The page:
Palaeoclimate and climate systems facility
Mae'r cynnwys hwn ar gael yn Saesneg yn unig.
The facility comprises laboratories for processing marine sediment cores and sample preparation for geochemical analysis, a stable isotope laboratory and a high-resolution ICP-MS laboratory.
The labs house cold rooms suitable for storage of sediment cores; extensive wet areas equipped with fume hoods, DI water systems, and facilities for sediment sieving and generic geochemical processing; ample bench space with reflecting light microscopes for micropalaeontological analysis, and microbalances and further relevant equipment.
Stable isotope laboratory
The stable isotope laboratory can provide analyses of the light isotopes D/H, 13C, 15N, and 18O in a range of materials. It is equipped with a Thermo MAT 253 with Kiel IV carbonate preparation device, a Thermo Delta V Advantage with Gasbench II and Flash EA CN analyser, and Picarro L2130-i analyser for liquid water.
For enquiries please contact Dr Sandra Nederbragt at firstname.lastname@example.org.
High-resolution ICP-MS laboratory
The Palaeoclimate facility is equipped with a Thermo Scientific™ ELEMENT XR™ HR-ICP-MS in combination with an Elemental Scientific SC-E2 Autosampler. The Element XR is optimised for the analysis of trace metal elements in carbonate (e.g. foraminifera, molluscs) and sea water samples, but it can address applications from a wide range of disciplines. It is a double focusing mass analyser (magnetic sector and electrostatic sector) which benefits from high resolution, a large dynamic range and precise analysis at low concentrations (ppt-ppq).
There are three clean rooms for the preparation of the samples and standards to be analysed on the Element XR. These have fume cupboards, ELGA ultra-pure water systems delivering Type I water (up to 18.2 MΩ·cm) and laminar flow workstations fitted with HEPA and PTFE ULPA filters.
For enquiries please contact Professor Carrie Lear at email@example.com.
The lab is equipped with a Multisizer 4 Coulter Counter which uses the Coulter principle to detect particles via electrical zone sensing. It provides size distribution in number, volume and surface area in one measurement, with an overall sizing range of 0.4 μm to 1600 μm.
For enquiries please contact Lindsey Owen at firstname.lastname@example.org.
How it has helped
The PACS facility provides essential data on the physical and chemical composition of the world's oceans from which we can reconstruct past climate change, and investigate how the climate system has responded to rapid perturbations.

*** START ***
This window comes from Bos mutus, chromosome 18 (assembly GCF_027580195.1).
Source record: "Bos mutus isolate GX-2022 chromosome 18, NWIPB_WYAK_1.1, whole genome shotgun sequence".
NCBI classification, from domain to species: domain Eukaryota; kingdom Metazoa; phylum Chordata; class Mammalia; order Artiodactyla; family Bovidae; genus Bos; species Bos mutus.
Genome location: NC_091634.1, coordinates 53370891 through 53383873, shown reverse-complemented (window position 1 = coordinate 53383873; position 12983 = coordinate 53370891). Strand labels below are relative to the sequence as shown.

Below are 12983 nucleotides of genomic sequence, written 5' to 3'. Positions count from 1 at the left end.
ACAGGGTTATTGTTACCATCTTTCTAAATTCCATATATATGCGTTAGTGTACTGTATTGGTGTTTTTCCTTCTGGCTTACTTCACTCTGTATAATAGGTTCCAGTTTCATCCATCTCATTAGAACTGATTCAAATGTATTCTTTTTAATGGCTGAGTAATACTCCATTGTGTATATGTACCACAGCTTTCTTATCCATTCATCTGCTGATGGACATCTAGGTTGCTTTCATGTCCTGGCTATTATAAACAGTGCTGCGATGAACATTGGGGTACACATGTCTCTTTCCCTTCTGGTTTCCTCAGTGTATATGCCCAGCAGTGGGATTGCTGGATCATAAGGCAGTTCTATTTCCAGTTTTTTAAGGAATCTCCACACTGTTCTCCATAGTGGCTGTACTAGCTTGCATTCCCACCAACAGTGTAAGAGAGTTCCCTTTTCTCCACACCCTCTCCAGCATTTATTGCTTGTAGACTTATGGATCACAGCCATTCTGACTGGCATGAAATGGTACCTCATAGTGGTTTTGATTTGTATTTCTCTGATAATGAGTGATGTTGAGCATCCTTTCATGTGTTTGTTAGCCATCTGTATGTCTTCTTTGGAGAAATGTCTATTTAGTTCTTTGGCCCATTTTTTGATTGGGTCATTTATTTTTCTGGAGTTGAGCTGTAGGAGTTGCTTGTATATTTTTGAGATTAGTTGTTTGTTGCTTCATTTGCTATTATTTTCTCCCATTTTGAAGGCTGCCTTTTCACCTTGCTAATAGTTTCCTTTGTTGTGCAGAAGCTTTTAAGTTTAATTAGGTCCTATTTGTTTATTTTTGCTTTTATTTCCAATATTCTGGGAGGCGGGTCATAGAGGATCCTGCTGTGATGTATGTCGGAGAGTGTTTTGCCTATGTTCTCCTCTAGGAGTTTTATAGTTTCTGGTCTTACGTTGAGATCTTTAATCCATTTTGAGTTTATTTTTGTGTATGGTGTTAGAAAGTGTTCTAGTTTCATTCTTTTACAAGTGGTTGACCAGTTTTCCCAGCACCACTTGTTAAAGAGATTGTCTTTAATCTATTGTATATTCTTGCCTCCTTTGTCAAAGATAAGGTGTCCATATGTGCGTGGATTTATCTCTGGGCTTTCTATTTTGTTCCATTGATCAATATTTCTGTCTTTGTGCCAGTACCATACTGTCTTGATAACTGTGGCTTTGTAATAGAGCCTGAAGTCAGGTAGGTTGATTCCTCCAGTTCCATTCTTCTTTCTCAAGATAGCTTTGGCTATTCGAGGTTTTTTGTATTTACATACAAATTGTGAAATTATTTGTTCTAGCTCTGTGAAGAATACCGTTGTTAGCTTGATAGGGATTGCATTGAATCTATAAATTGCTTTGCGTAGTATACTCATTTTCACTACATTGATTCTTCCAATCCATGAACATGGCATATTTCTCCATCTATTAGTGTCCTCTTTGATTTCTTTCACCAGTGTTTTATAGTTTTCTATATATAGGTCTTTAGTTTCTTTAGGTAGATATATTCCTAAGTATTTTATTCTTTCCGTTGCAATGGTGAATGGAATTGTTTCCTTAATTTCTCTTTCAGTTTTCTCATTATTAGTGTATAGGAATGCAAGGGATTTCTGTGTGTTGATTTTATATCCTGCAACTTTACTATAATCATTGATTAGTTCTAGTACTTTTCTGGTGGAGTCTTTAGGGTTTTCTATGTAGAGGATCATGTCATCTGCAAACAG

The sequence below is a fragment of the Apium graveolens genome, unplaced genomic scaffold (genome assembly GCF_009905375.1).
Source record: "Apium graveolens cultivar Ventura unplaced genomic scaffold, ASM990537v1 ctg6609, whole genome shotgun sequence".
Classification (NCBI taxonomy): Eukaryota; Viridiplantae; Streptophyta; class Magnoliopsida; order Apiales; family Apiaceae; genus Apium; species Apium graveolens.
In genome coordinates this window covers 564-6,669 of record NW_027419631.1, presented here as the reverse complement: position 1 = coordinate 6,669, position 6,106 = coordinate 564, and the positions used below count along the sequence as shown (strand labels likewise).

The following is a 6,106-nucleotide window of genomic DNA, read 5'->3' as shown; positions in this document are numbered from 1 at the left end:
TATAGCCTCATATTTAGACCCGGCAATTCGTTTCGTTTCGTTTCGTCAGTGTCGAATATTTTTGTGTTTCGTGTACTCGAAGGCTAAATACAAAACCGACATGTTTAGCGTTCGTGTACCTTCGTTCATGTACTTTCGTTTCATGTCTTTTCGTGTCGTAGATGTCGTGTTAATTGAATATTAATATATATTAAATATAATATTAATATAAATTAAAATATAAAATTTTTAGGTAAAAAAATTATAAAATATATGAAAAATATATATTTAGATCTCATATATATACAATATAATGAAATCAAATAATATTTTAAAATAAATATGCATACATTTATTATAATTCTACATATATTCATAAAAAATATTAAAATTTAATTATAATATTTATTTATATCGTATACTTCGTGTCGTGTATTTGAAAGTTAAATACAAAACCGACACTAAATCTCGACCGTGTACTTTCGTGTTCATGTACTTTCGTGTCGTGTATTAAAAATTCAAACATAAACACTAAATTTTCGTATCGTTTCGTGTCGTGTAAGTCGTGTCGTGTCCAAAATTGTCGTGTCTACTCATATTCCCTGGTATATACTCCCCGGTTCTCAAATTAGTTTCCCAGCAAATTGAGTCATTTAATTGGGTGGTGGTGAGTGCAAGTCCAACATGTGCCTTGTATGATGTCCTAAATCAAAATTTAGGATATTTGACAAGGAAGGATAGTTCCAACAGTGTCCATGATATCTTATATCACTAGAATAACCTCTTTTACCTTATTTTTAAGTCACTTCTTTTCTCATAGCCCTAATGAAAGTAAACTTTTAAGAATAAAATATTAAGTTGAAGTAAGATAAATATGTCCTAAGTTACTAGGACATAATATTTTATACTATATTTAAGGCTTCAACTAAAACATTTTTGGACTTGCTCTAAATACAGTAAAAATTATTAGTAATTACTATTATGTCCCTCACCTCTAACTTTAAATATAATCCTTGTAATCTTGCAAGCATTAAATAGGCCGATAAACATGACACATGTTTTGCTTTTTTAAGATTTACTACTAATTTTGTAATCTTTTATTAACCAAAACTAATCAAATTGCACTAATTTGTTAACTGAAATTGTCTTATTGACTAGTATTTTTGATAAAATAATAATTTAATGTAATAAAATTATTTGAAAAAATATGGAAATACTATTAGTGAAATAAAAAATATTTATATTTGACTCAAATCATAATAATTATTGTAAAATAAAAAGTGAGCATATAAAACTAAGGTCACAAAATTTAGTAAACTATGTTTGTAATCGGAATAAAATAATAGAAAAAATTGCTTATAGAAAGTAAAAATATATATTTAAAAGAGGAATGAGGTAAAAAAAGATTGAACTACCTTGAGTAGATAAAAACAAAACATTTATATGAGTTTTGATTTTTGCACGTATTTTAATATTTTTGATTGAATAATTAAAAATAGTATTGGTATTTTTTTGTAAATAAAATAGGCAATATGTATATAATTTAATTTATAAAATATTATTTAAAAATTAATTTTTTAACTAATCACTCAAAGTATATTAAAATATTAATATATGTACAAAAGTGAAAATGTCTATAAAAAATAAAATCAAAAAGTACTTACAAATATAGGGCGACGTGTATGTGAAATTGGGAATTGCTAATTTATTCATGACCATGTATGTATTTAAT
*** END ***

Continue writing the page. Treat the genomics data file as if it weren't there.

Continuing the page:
Large amplitude variations in atmospheric CO2 were associated with glacial terminations of the Late Pleistocene. We provided multiple lines of evidence suggesting that the ∼20 p.p.m.v. overshoot in CO2 at the end of Termination 2 (T2) ∼129 ka was associated with an abrupt (≤400 year) deepening of Atlantic Meridional Overturning Circulation (AMOC). In contrast to Termination 1 (T1), which was interrupted by the Bølling-Allerød (B-A), AMOC recovery did not occur until the very end of T2, and was characterized by pronounced formation of deep waters in the NW Atlantic. Considering the variable influences of ocean circulation change on atmospheric CO2, we suggest that the net change in CO2 across the last 2 terminations was approximately equal if the transient effects of deglacial oscillations in ocean circulation are taken into account.
Read about the Timing and nature of AMOC recovery across Termination 2 and magnitude of deglacial CO2 change.
We showed the presence of centennial cycles in ocean temperature and salinity from a sediment core South of Iceland for the period AD818 to 1780 that correlate with variability in total solar irradiance (sunspot cycles). We find a similar correlation in a simulation of climate over the past 1,000 years. We infer that the hydrographic changes probably reflect variability in the strength of the subpolar gyre associated with changes in atmospheric circulation. Specifically, in the simulation, low solar irradiance promotes the development of a quasi-stationary high-pressure system in the eastern North Atlantic, which modifies the flow of the westerly winds. We conclude that this process could have contributed to the consecutive cold winters documented in Europe during the Little Ice Age.
Read about the North Atlantic variability and its links to European climate over the last 3000 years.
The ~100 k.y. cyclicity of the late Pleistocene ice ages started during the mid-Pleistocene transition (MPT), as ice sheets became larger and persisted for longer. We presented benthic foraminiferal stable isotope (d18O, d13C) and trace metal records (Cd/Ca, B/Ca, U/Ca) from Deep Sea Drilling Project Site 607 in the North Atlantic. We showed that the respired carbon content of Atlantic deep water during glacial intervals increased across the MPT, which would have raised mean ocean alkalinity and lowered atmospheric pCO2. However, the change in dissolved carbon was not mirrored by changes in nutrient content. We interpret this in terms of air-sea CO2 exchange effects, which changed the d13C signature of dissolved inorganic carbon in the deep water mass source regions. Increased sea ice cover or ocean stratification during glacial times may have reduced CO2 outgassing in the Southern Ocean, providing an additional mechanism for reducing glacial atmospheric pCO2. Conversely, following the establishment of the ~100 k.y. glacial cycles, d13C of interglacial northern-sourced waters increased, perhaps reflecting reduced invasion of CO2 into the North Atlantic following the MPT.
Read about Breathing more deeply: Deep ocean carbon storage during the mid-Pleistocene climate transition.